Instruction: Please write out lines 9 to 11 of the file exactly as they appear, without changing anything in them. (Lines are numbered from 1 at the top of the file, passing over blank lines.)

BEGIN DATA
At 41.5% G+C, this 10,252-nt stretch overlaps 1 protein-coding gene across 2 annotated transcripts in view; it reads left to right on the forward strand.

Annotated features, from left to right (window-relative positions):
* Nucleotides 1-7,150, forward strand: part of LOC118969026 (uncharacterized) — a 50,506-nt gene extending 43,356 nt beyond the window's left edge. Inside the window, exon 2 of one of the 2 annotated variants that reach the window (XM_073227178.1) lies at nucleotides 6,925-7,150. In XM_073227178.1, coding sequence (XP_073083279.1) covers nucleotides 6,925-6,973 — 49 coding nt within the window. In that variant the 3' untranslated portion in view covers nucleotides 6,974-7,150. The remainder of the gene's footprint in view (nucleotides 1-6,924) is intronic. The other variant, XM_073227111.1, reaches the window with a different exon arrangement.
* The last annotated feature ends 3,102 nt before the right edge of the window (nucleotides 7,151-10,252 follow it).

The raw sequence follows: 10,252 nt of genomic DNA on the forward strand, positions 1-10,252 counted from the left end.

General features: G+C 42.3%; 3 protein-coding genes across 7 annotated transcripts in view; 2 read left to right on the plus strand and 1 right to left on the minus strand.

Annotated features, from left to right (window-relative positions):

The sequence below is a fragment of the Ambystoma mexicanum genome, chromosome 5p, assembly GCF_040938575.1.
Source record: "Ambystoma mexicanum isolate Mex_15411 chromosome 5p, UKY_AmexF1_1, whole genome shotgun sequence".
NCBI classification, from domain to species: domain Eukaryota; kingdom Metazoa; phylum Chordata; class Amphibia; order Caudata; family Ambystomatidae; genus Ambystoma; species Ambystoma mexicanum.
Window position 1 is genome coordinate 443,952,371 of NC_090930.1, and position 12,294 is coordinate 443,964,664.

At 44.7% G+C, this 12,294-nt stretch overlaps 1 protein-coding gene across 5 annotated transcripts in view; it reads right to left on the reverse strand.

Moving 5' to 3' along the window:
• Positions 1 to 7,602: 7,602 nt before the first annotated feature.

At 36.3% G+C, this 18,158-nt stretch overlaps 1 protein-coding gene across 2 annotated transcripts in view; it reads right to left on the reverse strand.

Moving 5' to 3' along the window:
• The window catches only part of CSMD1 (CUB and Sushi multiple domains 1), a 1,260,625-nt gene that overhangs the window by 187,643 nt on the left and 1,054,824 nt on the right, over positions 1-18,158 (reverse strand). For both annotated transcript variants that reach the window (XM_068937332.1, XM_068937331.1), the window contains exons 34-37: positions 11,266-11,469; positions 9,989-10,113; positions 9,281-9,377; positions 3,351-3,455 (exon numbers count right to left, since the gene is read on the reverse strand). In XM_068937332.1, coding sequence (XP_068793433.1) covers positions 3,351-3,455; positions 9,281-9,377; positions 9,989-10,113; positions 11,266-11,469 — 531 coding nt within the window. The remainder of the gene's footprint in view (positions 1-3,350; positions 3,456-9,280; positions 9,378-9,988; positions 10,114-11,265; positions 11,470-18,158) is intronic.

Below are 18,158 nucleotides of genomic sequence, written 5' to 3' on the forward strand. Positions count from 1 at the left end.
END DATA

Source record: "Ambystoma mexicanum isolate Mex_15411 chromosome 5p, UKY_AmexF1_1, whole genome shotgun sequence".
NCBI classification, from domain to species: domain Eukaryota; kingdom Metazoa; phylum Chordata; class Amphibia; order Caudata; family Ambystomatidae; genus Ambystoma; species Ambystoma mexicanum.
Window position 1 is genome coordinate 443,952,371 of NC_090930.1, and position 12,294 is coordinate 443,964,664.